4to. bifolium, pp. 3, [1 blank], very light foxing and inkspots in places, creased and with central folds, but in good condition.
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Subscription list for repairs to the College Chapel.
A printed appeal from University College, signed by the Master Frederick Charles Plumptre (1796-1870), for funds to improve the interior of the Chapel, with an admission that ‘the College has no funds whatever to devote to such a purpose’. The list of subscribers contains some ninety names.
The improvements will include ‘a new East Window, which will necessitate, in the Architect’s judgment, a considerable and expensive alteration of the Roof internally, as well as the reparation of the East Wall: it is also very desirable to admit more light, by opening a Window on the South side. A plan of these and other, almost necessary, alterations has been furnished by Mr. G. G. Scott, and the estimate of the cost, with the Stained Glass for the new East Window, is at least £1700’. Sir George Gilbert Scott (1811-1878) had just designed the Library at University; his alterations to the Chapel still survive. A photograph by Fox Talbot, taken in 1843, shows the Chapel’s exterior with the original seventeenth-century window and its unusual tracery.
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VETERINARY EDUCATION IN BRITAIN CLARK, James.
A Treatise on the Prevention of Diseases incidental to Horses, from bad Management in Regard to Stables, Food, Water, Air, and Exercise, to which are subjoined Observations on some of the surgical and medical Branches of Farriery … second Edition, corrected and enlarged.
Two important texts on farriery (second and third editions respectively), with a preface instrumental to the foundation of the Royal Veterinary College in 1791. Farrier to the King for Scotland, James Clark’s arguments for a veterinary school after the model of the continental colleges were read and promoted by Granville Penn (1761-1844), the future chairman of the London Committee which would establish the Royal Veterinary College. Dedicated to one of the College’s early patrons, the Duke of Buccleugh, the title describes the author as ‘Honorary and Corresponding Member of the Society of Agriculture &c. at Odiam [Odiham] in Hampshire’, the agricultural society from which the movement for a British veterinary college was beginning. Upon the death of the College’s first Professor in 1793, Clark was encouraged to accept the position but declined, believing he would soon be appointed to lead a new veterinary school in Edinburgh, though this would not be founded for another thirty years.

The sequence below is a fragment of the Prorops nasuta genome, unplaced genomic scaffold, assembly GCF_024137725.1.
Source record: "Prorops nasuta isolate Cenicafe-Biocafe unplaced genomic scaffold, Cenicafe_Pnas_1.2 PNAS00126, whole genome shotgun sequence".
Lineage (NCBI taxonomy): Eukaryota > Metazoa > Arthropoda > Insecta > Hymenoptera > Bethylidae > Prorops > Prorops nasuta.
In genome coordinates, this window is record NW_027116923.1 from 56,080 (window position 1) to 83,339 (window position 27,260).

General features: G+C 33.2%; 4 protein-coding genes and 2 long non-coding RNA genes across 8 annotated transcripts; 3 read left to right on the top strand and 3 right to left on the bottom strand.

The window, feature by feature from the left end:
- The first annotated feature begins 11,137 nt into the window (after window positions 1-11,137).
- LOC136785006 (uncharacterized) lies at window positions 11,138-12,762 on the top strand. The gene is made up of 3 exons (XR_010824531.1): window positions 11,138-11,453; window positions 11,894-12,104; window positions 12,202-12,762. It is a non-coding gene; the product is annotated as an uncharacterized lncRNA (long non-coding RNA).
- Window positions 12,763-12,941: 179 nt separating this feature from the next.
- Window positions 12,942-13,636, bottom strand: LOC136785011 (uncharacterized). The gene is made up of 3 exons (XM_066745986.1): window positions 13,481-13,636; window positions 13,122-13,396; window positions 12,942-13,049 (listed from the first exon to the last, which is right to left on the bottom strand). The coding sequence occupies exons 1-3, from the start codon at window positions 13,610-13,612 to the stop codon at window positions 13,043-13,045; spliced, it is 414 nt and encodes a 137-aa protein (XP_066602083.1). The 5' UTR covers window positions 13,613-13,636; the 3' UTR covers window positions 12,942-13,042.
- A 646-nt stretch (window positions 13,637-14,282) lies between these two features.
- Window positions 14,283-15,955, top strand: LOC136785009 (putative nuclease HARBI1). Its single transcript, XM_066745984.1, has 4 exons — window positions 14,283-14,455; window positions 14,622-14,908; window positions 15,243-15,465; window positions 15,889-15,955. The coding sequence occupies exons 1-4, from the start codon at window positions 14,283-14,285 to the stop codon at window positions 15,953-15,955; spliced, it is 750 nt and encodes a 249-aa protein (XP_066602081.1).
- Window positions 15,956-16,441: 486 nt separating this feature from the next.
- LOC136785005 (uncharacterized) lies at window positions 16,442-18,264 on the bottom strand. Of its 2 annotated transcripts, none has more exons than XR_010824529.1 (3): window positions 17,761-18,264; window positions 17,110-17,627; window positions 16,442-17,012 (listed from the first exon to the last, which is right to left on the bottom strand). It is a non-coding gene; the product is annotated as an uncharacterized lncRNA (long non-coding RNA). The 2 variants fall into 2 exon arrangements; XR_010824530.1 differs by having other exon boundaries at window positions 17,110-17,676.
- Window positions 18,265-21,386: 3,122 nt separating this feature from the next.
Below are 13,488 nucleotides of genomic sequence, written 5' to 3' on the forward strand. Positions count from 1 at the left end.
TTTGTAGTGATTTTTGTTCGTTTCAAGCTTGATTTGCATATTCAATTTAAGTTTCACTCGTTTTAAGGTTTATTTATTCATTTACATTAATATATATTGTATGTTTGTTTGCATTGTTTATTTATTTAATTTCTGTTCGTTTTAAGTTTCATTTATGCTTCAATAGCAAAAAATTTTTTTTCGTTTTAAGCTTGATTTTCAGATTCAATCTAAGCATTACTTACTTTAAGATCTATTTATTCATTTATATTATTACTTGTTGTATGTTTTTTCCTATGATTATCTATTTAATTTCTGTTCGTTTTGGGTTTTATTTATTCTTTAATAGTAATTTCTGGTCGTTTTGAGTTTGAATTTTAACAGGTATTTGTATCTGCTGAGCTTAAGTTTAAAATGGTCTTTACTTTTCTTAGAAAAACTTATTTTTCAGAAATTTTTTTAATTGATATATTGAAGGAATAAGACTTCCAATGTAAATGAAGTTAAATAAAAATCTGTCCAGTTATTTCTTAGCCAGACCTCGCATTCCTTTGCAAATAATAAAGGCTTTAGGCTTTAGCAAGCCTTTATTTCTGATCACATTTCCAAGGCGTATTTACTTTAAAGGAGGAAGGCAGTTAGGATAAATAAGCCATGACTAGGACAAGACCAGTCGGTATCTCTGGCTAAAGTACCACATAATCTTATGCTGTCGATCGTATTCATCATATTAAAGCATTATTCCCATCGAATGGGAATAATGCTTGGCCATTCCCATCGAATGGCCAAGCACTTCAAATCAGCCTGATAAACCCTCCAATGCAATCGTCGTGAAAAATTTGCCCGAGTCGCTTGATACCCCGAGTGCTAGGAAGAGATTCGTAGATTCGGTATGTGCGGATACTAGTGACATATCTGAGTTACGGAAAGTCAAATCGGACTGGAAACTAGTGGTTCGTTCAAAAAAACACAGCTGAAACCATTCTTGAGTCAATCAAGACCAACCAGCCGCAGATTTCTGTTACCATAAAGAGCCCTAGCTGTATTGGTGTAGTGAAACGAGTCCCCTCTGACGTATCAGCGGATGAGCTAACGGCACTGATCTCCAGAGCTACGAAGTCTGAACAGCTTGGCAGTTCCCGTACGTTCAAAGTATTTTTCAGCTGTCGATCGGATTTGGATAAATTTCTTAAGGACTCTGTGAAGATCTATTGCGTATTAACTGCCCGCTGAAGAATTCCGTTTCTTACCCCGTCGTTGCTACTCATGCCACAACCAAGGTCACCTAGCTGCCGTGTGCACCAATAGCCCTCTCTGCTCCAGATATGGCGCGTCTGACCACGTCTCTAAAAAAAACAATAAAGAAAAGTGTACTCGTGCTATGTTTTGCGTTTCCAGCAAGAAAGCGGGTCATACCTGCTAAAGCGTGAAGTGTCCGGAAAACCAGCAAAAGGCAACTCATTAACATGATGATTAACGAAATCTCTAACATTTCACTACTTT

‘Prieres et ceremonies de l’ordination 1766’.
An attractive manuscript ordinal detailing the ceremonies to be followed and the prayers to be employed in ordinations, covering the tonsure, admission to the minor orders of porter, lector, exorcist, and acolyte, and admission to the major orders of subdeacon, deacon, and priest.
Reference to Henri-Joseph-Claude de Bourdeilles (1720-1802), Bishop of Soissons from 1764 to 1790, indicates that our manuscript was employed in the diocese of Soissons, in the north of France.
On the tonsure the text states: ‘On prepare des ciseaux pour couper les cheveux et un bassin pour les mettre’. Lectors are instructed by the bishop: ‘Appliquez vous donc à prononcer la parole de Dieu, c’est à dire les lectures saintes, d’une maniere distincte et intelligible, et sans aucune alteration ou falsification , afin que les fidéles en soient instruits et édifiés.’ And exorcists are told: ‘vous recevez donc le pouvoir d’imposer les mains sur les possedés et par l’imposition de vos mains, par la grace du St Esprit, et par les paroles des exorcismes les esprits impurs sont forcés de sortir des corps qu’ils possedoient.’